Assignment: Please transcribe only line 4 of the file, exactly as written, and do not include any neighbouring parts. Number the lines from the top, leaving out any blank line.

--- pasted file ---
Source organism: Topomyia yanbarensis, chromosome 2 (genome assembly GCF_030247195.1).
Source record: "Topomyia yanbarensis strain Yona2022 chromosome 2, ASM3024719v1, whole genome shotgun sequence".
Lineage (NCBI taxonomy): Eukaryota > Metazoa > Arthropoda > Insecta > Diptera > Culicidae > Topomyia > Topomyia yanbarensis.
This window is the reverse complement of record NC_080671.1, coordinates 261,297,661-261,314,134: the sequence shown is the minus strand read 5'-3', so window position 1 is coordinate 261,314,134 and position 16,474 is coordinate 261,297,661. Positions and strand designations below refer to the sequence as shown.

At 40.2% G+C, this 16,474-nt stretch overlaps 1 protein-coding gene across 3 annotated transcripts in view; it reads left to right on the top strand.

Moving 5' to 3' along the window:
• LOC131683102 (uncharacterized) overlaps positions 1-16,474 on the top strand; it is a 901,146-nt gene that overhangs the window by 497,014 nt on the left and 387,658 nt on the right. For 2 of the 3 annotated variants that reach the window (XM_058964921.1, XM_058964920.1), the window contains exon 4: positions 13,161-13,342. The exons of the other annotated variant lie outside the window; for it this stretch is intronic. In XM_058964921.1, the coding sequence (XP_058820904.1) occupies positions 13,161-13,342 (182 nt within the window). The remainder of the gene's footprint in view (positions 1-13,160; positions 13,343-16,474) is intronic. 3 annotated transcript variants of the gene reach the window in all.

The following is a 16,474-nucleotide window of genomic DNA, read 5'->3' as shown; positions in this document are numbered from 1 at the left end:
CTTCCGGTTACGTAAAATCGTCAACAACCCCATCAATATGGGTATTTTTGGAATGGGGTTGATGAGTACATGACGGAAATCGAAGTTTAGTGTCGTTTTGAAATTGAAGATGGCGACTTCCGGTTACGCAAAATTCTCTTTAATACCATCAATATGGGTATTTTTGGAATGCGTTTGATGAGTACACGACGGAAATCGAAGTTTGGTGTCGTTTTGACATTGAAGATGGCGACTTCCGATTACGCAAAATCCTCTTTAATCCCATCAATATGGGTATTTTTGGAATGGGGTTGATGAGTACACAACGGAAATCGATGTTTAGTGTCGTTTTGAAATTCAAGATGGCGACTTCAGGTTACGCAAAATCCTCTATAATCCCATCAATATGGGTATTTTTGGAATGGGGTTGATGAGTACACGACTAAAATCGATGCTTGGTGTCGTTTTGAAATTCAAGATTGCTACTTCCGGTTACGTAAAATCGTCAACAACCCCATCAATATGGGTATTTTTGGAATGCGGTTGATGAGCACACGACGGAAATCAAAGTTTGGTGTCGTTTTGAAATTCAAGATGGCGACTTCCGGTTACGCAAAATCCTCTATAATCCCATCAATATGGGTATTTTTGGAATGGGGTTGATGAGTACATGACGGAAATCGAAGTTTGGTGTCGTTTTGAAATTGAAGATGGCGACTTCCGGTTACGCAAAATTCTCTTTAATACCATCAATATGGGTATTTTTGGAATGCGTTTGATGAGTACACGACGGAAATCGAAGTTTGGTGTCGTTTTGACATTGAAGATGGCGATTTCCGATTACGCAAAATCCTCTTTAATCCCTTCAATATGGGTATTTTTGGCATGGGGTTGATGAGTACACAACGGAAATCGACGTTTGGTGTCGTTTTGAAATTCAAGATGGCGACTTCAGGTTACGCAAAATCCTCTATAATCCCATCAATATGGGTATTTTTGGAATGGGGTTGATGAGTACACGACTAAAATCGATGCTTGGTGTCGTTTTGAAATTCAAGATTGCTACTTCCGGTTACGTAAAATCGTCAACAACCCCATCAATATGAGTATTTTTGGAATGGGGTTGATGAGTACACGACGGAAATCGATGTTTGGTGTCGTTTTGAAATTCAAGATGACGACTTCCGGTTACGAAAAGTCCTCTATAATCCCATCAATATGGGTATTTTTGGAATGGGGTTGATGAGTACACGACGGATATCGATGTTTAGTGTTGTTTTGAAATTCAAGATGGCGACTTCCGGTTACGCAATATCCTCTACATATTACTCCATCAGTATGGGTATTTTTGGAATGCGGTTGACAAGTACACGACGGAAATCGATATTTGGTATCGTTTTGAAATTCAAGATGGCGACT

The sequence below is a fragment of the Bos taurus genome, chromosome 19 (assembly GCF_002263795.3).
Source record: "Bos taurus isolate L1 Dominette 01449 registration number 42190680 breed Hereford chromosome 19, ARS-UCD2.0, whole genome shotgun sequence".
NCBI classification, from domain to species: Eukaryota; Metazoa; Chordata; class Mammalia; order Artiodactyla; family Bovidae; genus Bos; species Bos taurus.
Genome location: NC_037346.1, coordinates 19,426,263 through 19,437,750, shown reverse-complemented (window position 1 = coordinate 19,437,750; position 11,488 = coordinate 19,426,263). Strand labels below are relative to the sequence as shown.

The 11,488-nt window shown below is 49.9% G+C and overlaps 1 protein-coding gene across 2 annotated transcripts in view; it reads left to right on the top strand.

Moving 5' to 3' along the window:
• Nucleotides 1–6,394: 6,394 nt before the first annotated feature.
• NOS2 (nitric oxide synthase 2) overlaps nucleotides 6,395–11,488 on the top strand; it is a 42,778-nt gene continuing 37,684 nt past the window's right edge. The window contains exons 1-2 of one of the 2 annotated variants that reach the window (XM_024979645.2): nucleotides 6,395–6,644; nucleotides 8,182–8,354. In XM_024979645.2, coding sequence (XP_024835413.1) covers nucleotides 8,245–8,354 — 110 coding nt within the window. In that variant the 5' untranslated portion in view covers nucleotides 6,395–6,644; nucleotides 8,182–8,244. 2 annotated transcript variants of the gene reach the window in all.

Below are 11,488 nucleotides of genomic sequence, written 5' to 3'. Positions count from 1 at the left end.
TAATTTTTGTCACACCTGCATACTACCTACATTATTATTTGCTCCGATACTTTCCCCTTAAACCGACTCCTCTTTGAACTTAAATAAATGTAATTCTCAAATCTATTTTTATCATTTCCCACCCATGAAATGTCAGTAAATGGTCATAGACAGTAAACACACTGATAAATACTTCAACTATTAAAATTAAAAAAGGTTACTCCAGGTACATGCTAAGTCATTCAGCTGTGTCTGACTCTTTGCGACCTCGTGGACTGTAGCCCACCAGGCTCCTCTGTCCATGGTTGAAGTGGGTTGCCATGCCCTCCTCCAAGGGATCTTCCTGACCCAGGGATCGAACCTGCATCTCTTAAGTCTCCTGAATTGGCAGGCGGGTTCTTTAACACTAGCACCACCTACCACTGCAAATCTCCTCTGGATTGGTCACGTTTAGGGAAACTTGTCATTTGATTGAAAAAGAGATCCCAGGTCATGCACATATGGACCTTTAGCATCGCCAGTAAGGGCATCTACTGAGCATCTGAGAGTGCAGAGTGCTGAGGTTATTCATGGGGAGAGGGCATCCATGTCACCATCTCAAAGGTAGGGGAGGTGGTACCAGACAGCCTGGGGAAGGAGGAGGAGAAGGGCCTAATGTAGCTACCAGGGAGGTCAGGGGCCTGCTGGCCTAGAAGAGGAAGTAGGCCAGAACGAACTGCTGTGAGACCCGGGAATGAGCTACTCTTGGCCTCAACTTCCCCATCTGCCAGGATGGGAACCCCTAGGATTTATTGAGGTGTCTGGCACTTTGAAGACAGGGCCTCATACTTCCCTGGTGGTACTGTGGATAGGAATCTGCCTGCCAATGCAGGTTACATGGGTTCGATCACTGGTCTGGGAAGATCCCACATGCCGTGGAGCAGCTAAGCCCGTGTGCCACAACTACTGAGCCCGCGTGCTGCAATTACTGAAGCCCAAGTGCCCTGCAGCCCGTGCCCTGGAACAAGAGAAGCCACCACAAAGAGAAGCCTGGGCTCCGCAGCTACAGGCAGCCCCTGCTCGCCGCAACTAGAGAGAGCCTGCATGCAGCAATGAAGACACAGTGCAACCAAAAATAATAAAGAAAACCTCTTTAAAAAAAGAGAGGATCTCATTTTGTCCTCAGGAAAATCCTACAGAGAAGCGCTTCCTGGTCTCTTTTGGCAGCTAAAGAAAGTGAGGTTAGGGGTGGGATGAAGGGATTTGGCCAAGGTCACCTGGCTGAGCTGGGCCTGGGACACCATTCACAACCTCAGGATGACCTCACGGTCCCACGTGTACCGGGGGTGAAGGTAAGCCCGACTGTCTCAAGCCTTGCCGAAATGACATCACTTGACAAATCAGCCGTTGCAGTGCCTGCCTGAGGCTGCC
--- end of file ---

This window is the reverse complement of record NC_080671.1, coordinates 261,297,661-261,314,134: the sequence shown is the minus strand read 5'-3', so window position 1 is coordinate 261,314,134 and position 16,474 is coordinate 261,297,661. Positions and strand designations below refer to the sequence as shown.